Michael Ian Black has ‘super secret, highly unusual, incredible, amazing, and slightly alarming magical powers’ himself. He can entertain and astonish readers of all ages with the simple turn of a page.

Peter Brown has ‘super secret, highly unusual, incredible, amazing, and slightly alarming magical powers’ as well. He has the ability to picture exactly what you are thinking and furthermore can illustrate your mind’s picture on the pages of the book.

I love the combination of text and artwork in this picture book. The ‘joke’ is clever and complete. And I’m pretty sure even the youngest readers will ‘get it’.

The Invisible Boy


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The Invisible Boy written by Trudy Ludwig and illustrated by Patrice Barton (2013)

 Brian is the invisible boy. Even his teacher, Mrs. Carlotti doesn’t notice him because Nathan is too loud and Sophie is a whiner. When it’s time to pick teams, Brian is left out. And at lunchtime, Madison invited everyone to her birthday party except Brian. Brian loves to draw, it’s what he does best. He sits quietly at a table and draws fire-breathing dragons, space aliens, pirates, and superheros. Then one day, Mrs. Carlotti introduces a new boy to the class. His name is Justin, and looks a little different than the rest of the kids. At lunch, Madison makes fun of his chopsticks, and J.T. makes fun of his bulgogi, calling it Booger-gi. All the kids laugh, except Brian, he just sits there feeling invisible. The next day Justin finds a note in his cubby. It was from Brian and it said, ‘I thought the bulgogi looked good.’ And he drew a picture of himself eating with chopsticks. That afternoon, Justin played with Brian on the playground. But when it was time to team up for a special project, Emilio pairs with Justin, leaving Brian out again. Luckily for Brian, Justin adds him to their team. When Mrs. Carlotti gives the directions, the boys are work together to put on a three-man play. From then on, Brian didn’t feel invisible anymore. Justin and Emilio make room for him at their lunch table and they share a bag of cookies together.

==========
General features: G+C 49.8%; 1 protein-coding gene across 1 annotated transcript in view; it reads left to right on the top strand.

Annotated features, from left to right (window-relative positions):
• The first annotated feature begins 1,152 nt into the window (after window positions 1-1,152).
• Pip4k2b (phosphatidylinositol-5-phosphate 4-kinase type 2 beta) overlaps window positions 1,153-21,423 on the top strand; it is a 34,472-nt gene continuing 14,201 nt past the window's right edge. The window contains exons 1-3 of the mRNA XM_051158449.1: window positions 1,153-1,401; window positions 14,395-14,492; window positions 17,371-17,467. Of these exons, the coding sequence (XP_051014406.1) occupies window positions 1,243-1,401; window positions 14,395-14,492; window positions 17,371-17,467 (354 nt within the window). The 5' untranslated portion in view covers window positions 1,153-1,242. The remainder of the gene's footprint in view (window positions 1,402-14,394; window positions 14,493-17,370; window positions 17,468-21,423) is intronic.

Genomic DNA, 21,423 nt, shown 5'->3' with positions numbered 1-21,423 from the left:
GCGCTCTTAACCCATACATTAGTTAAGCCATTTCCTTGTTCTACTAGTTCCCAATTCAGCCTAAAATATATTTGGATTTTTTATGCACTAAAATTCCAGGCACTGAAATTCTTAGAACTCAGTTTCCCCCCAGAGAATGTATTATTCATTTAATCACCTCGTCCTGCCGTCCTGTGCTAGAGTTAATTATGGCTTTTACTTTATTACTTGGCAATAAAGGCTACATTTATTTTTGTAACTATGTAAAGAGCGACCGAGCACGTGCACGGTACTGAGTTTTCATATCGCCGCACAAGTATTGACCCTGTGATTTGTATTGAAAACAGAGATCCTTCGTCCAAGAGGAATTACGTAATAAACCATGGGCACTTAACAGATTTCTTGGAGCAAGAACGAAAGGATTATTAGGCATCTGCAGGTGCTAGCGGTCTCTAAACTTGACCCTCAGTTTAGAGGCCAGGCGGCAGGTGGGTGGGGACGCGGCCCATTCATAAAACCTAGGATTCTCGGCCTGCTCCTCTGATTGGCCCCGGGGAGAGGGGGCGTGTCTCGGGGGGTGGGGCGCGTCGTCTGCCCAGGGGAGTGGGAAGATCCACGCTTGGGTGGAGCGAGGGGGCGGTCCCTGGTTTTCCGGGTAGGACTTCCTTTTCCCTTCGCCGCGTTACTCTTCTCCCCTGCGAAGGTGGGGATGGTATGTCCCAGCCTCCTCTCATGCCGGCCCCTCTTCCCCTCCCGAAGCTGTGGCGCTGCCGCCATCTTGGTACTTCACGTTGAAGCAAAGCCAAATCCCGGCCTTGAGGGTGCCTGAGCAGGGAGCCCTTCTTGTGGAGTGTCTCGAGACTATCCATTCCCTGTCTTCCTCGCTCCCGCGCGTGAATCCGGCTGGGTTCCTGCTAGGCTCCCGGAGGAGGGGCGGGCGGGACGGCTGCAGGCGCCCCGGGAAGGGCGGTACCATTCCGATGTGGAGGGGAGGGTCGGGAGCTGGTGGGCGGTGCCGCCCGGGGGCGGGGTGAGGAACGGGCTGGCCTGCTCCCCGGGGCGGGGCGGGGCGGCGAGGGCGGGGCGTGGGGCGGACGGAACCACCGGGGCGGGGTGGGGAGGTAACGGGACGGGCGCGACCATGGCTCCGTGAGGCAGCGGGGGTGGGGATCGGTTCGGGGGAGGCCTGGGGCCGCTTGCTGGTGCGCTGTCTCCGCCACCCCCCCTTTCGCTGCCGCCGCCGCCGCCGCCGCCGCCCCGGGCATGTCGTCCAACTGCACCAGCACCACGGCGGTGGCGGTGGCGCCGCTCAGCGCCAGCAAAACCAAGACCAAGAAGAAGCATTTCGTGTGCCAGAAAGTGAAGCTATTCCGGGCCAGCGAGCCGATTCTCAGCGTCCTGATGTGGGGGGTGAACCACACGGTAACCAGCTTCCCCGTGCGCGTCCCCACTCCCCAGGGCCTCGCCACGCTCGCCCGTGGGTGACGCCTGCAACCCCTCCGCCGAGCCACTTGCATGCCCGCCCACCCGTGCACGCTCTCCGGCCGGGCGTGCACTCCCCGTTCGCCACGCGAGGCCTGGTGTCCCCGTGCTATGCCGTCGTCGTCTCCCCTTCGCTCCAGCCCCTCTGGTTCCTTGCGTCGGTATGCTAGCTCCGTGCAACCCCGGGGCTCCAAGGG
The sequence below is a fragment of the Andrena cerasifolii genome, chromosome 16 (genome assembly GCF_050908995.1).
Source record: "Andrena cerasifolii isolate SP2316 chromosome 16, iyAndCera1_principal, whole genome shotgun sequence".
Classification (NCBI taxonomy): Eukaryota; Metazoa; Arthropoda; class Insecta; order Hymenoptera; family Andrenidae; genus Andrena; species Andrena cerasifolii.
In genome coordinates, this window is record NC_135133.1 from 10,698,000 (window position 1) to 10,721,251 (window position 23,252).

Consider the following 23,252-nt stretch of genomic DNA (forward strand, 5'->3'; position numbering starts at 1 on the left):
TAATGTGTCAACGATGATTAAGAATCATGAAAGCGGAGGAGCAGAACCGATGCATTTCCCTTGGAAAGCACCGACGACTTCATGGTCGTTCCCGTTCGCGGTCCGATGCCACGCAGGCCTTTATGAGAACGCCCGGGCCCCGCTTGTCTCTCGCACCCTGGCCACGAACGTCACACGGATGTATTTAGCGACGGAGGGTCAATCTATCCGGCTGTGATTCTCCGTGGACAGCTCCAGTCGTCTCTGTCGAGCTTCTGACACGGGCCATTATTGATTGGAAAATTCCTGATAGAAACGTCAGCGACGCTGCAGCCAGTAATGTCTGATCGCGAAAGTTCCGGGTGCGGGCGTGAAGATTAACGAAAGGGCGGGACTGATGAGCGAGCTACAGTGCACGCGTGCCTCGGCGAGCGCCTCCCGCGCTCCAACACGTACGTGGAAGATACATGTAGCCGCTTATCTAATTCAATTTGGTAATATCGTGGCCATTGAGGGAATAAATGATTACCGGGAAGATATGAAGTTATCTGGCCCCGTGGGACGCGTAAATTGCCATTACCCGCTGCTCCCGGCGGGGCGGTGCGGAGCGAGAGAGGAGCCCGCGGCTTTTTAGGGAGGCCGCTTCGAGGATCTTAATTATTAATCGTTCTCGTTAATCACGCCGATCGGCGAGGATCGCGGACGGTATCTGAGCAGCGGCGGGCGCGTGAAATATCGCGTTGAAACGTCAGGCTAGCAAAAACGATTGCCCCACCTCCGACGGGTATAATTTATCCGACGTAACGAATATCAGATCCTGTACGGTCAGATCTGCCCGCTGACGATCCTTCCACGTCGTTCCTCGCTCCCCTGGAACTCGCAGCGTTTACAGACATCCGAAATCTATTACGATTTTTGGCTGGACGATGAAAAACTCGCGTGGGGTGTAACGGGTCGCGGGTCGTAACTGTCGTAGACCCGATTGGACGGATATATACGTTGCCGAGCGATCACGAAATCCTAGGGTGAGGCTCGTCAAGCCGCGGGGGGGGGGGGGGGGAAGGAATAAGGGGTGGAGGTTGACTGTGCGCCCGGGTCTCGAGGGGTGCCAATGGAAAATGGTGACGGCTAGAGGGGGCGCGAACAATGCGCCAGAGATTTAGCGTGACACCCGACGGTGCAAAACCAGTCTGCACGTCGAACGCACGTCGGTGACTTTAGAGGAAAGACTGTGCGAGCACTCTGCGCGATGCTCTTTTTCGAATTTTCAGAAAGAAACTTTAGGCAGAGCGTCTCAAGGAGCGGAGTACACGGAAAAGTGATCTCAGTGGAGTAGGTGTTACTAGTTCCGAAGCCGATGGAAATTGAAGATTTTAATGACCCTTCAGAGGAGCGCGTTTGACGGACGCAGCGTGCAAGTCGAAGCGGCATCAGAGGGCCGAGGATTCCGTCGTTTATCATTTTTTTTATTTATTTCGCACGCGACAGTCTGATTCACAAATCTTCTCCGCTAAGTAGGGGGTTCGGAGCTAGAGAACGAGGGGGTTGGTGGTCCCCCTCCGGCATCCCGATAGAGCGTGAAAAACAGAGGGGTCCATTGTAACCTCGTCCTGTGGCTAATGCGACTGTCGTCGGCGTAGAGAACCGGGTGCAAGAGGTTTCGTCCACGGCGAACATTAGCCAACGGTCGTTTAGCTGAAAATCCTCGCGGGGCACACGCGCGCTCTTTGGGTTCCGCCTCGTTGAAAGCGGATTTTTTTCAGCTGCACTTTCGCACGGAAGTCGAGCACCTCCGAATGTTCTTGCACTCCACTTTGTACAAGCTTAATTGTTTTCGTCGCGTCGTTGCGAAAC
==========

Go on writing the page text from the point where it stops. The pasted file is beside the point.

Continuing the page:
Trudy Ludwig tells a very important story about friendship and inclusion. She gets right to the meat of the problem that both Brian and Justin face in school, and helps the children solve their own problem. Her examples of inclusion serve as real-life solutions for countless children in schools everywhere.